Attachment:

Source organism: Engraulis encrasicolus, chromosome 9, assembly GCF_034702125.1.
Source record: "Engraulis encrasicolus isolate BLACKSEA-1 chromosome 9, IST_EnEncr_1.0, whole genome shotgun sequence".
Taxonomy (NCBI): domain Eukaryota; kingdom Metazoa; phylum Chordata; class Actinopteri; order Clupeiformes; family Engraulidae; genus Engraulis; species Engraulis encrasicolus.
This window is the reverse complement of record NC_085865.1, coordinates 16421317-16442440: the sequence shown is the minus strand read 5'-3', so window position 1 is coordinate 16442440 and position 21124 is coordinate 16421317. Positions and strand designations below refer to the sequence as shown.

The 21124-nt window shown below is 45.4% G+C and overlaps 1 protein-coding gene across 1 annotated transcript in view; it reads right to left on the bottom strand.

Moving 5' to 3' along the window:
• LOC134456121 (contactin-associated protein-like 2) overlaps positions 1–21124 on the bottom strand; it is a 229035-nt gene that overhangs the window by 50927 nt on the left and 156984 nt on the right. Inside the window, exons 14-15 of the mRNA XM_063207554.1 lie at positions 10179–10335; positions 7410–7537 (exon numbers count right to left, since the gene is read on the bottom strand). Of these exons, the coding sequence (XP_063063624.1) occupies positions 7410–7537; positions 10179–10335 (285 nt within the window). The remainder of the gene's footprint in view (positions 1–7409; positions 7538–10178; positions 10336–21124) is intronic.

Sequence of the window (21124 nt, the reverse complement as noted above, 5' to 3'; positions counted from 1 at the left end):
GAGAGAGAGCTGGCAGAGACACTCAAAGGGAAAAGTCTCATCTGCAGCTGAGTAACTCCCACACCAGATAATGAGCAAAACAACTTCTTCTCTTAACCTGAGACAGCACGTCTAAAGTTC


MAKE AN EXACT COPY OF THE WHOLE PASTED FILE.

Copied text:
Source organism: Engraulis encrasicolus, chromosome 9, assembly GCF_034702125.1.
Source record: "Engraulis encrasicolus isolate BLACKSEA-1 chromosome 9, IST_EnEncr_1.0, whole genome shotgun sequence".
Taxonomy (NCBI): domain Eukaryota; kingdom Metazoa; phylum Chordata; class Actinopteri; order Clupeiformes; family Engraulidae; genus Engraulis; species Engraulis encrasicolus.
This window is the reverse complement of record NC_085865.1, coordinates 16421317-16442440: the sequence shown is the minus strand read 5'-3', so window position 1 is coordinate 16442440 and position 21124 is coordinate 16421317. Positions and strand designations below refer to the sequence as shown.

The 21124-nt window shown below is 45.4% G+C and overlaps 1 protein-coding gene across 1 annotated transcript in view; it reads right to left on the bottom strand.

Moving 5' to 3' along the window:
• LOC134456121 (contactin-associated protein-like 2) overlaps positions 1–21124 on the bottom strand; it is a 229035-nt gene that overhangs the window by 50927 nt on the left and 156984 nt on the right. Inside the window, exons 14-15 of the mRNA XM_063207554.1 lie at positions 10179–10335; positions 7410–7537 (exon numbers count right to left, since the gene is read on the bottom strand). Of these exons, the coding sequence (XP_063063624.1) occupies positions 7410–7537; positions 10179–10335 (285 nt within the window). The remainder of the gene's footprint in view (positions 1–7409; positions 7538–10178; positions 10336–21124) is intronic.

Sequence of the window (21124 nt, the reverse complement as noted above, 5' to 3'; positions counted from 1 at the left end):
GAGAGAGAGCTGGCAGAGACACTCAAAGGGAAAAGTCTCATCTGCAGCTGAGTAACTCCCACACCAGATAATGAGCAAAACAACTTCTTCTCTTAACCTGAGACAGCACGTCTAAAGTTC